Stream this week’s episode or download it in iTunes directly.

Listen to internet radio with Techchef4u on Blog Talk Radio

 

Yes, we are now available in iTunes (search for “appy hours 4 u” or “techchef4u”).

 

 


25 Oct 2011
Comments: 0

Tacky Wales: iTool for Literacy

If you follow my blog, you will know that Ms. Carnazzo has quite the iLesson toolkit (e.g short vowel sounds with Songify, Math fact families with Talking Tom and friends, classifying motion with iCardSort, and integrating Math and literacy using Puppet Pals Director’s Pass) for utilizing one iPad in her elementary classroom.

Tacky Wales Student Products


 
Her latest project utilized the paid app Tacky Wales: Create Your Own Story (thanks to a donation from the app developer for the promo code). In Language Arts, Ms. Carnazzos’ class has been working on parts of speech (mainly nouns and a sprinkling of verbs and adjectives).

Tacky Wales Student Products


 
Ms. Carnazzo’s model for executing this iLesson is well thought out and flawlessly planned:

  1. Setting the Stage: Before tackling the Tacky Wales project, students worked in collaborative groups to generate lists of words that fit into these categories (e.g. nouns, verbs, adjectives) as a reference.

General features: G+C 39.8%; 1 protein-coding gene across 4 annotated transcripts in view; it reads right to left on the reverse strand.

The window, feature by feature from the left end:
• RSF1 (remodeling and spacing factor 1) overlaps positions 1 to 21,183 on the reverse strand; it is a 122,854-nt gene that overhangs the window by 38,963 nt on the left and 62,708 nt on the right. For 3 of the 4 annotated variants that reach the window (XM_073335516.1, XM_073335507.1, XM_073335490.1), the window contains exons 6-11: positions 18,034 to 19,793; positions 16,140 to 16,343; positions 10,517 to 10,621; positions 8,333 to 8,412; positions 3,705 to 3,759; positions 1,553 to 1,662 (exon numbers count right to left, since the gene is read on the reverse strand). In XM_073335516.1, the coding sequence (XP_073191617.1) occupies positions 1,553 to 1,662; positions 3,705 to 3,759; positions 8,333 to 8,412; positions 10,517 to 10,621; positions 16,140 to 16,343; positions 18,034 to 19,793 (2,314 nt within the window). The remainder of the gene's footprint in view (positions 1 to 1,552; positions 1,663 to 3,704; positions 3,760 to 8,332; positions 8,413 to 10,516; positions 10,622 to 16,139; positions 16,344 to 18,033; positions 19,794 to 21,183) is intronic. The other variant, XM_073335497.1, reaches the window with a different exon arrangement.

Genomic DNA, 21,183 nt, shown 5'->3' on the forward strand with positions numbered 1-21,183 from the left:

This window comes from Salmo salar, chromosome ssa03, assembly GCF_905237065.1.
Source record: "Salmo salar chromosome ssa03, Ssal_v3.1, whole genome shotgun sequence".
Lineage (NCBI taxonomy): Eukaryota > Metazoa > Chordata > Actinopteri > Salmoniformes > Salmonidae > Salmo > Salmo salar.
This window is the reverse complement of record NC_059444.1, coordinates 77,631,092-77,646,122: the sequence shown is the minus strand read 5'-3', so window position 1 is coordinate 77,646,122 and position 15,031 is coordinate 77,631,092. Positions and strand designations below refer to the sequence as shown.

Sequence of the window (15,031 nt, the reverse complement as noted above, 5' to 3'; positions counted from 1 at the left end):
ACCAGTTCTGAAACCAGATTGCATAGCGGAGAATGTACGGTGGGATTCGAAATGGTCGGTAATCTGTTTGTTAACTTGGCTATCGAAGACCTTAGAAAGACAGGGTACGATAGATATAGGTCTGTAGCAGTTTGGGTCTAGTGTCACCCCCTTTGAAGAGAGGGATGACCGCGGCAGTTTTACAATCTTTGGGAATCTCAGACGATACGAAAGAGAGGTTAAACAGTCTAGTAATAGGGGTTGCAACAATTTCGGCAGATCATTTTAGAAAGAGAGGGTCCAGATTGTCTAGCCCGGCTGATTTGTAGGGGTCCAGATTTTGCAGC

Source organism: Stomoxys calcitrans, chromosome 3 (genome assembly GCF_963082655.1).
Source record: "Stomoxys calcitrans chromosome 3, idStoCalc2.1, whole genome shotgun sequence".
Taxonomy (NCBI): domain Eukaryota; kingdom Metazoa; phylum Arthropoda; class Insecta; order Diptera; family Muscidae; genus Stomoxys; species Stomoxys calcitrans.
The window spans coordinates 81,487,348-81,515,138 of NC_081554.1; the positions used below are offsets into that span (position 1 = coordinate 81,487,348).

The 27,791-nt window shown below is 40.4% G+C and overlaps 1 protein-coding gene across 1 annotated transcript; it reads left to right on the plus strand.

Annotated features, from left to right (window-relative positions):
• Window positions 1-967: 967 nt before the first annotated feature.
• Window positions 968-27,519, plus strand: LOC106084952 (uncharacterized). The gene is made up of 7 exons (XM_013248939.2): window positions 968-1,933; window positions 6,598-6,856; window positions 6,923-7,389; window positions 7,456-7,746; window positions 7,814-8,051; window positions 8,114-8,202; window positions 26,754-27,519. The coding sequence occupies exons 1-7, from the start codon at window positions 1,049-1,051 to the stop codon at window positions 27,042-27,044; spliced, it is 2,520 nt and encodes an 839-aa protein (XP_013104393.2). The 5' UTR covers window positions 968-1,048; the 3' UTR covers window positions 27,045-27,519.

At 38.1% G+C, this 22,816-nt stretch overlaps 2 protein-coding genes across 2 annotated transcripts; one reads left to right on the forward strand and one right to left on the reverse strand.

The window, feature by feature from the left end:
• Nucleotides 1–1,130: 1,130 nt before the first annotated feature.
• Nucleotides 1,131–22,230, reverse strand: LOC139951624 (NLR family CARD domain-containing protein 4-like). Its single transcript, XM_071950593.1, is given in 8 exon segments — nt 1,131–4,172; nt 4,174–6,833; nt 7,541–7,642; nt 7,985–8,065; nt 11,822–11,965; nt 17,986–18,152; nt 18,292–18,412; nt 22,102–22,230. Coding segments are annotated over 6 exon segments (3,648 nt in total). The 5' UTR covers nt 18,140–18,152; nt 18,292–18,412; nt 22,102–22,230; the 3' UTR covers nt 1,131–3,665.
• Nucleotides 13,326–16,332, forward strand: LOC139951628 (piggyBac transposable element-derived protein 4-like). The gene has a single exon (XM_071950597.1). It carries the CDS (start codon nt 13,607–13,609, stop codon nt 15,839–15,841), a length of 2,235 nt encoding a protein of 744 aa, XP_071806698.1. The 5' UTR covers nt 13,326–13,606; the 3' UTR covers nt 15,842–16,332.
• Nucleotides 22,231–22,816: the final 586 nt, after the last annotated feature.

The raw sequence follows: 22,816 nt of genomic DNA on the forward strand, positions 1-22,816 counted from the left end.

2. Modeling  & Guided Practice: She did one story with the whole class as an intro.
  3. Preview & Preselect Content: She then gave students a list of appropriate stories (topic and age-appropriate for second graders as some titles may be more adult-oriented) to choose from.
  4. Student Input: They voted and chose a title for their group.
  5. Facilitating  Student Efforts: Donette Sis (an Instructional Technology Coordinator) and Jennifer Heine (an Instructional Technology Specialist) came to the class with their iPads to help work with the small groups in completing their selected story. Teachers helped groups choose and input their words into the story framework.
  6. Extensions & Engagement: After completing and reading/enjoying the original story, students shook the iPad to Spoonerize (note: be aware that some spoonerisms may not be age-appropriate – consider re-shaking if you encounter this issue)…which of course they found quite hilarious!
  7. Presentation & Public Speaking: The next day students shared all their stories with the whole class.
  8. Cross-curricular Integration: Each group illustrated the setting of their own story. The importance of the story element, setting, is an integral focus for Reading.
 

Tacky Wales Student Products